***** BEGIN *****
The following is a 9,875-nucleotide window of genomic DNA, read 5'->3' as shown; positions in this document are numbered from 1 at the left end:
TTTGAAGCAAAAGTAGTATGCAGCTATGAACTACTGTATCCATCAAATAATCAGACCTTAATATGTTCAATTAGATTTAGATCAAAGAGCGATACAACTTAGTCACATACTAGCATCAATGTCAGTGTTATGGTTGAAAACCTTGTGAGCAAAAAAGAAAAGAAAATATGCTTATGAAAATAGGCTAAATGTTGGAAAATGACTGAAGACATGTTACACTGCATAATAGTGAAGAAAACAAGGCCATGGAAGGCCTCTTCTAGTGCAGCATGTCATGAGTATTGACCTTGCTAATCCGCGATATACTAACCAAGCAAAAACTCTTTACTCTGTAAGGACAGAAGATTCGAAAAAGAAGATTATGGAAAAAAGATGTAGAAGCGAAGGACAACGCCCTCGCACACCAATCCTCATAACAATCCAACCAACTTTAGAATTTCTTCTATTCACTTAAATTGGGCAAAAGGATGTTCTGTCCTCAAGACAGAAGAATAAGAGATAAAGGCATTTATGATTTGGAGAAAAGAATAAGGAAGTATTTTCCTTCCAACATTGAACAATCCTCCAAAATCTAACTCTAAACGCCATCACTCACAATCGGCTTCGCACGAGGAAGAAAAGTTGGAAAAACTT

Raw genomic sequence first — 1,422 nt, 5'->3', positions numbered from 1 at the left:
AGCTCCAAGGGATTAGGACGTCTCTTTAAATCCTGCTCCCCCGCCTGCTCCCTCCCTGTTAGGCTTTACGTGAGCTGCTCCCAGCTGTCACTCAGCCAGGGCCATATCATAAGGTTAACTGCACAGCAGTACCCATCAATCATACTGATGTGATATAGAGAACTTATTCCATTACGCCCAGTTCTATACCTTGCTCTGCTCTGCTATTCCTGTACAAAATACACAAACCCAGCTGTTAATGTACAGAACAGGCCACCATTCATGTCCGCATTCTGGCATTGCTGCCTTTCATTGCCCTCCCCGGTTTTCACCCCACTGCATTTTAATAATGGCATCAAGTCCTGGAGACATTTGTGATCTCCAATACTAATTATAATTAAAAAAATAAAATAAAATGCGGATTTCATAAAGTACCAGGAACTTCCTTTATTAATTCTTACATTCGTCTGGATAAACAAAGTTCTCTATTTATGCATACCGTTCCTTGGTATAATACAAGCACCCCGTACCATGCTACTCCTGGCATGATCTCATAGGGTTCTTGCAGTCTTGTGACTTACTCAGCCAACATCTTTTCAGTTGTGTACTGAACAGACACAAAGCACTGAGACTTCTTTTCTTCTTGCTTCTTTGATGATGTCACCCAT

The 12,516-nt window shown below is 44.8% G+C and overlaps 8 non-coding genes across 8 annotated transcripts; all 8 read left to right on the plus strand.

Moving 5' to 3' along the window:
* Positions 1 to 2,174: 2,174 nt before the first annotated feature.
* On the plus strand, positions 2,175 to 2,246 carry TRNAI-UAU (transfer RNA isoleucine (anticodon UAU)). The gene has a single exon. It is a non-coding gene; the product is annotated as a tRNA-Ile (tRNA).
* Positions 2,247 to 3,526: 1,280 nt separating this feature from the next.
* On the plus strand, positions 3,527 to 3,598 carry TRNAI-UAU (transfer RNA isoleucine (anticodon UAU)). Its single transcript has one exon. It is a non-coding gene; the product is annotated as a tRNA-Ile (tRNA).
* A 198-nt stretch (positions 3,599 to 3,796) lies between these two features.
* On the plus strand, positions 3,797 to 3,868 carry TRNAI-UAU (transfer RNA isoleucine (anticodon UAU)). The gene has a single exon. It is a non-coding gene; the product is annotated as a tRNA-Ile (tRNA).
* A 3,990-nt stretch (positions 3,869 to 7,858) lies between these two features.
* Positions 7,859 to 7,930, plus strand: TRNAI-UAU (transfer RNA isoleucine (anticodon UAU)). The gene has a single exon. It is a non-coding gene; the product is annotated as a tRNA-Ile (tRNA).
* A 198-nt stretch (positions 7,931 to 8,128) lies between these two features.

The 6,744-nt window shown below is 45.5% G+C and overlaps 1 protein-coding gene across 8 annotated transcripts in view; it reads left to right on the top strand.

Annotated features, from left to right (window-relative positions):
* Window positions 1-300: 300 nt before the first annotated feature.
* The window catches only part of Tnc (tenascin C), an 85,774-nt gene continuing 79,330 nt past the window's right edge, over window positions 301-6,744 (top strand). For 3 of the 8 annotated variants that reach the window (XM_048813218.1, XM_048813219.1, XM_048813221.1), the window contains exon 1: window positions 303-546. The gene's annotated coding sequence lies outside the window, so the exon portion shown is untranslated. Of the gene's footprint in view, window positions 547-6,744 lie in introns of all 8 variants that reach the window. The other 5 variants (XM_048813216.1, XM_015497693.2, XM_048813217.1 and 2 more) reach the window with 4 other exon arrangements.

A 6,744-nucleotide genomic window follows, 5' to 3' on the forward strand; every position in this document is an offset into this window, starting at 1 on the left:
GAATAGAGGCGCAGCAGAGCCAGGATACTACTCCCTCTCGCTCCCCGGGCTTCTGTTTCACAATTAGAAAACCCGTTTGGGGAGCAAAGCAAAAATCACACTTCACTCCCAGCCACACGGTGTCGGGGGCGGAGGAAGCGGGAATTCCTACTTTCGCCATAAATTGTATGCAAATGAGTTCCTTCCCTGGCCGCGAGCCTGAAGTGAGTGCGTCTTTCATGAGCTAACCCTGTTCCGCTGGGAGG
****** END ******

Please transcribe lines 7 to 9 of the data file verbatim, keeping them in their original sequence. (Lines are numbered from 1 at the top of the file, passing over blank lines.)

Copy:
* Positions 1 to 2,174: 2,174 nt before the first annotated feature.
* On the plus strand, positions 2,175 to 2,246 carry TRNAI-UAU (transfer RNA isoleucine (anticodon UAU)). The gene has a single exon. It is a non-coding gene; the product is annotated as a tRNA-Ile (tRNA).
* Positions 2,247 to 3,526: 1,280 nt separating this feature from the next.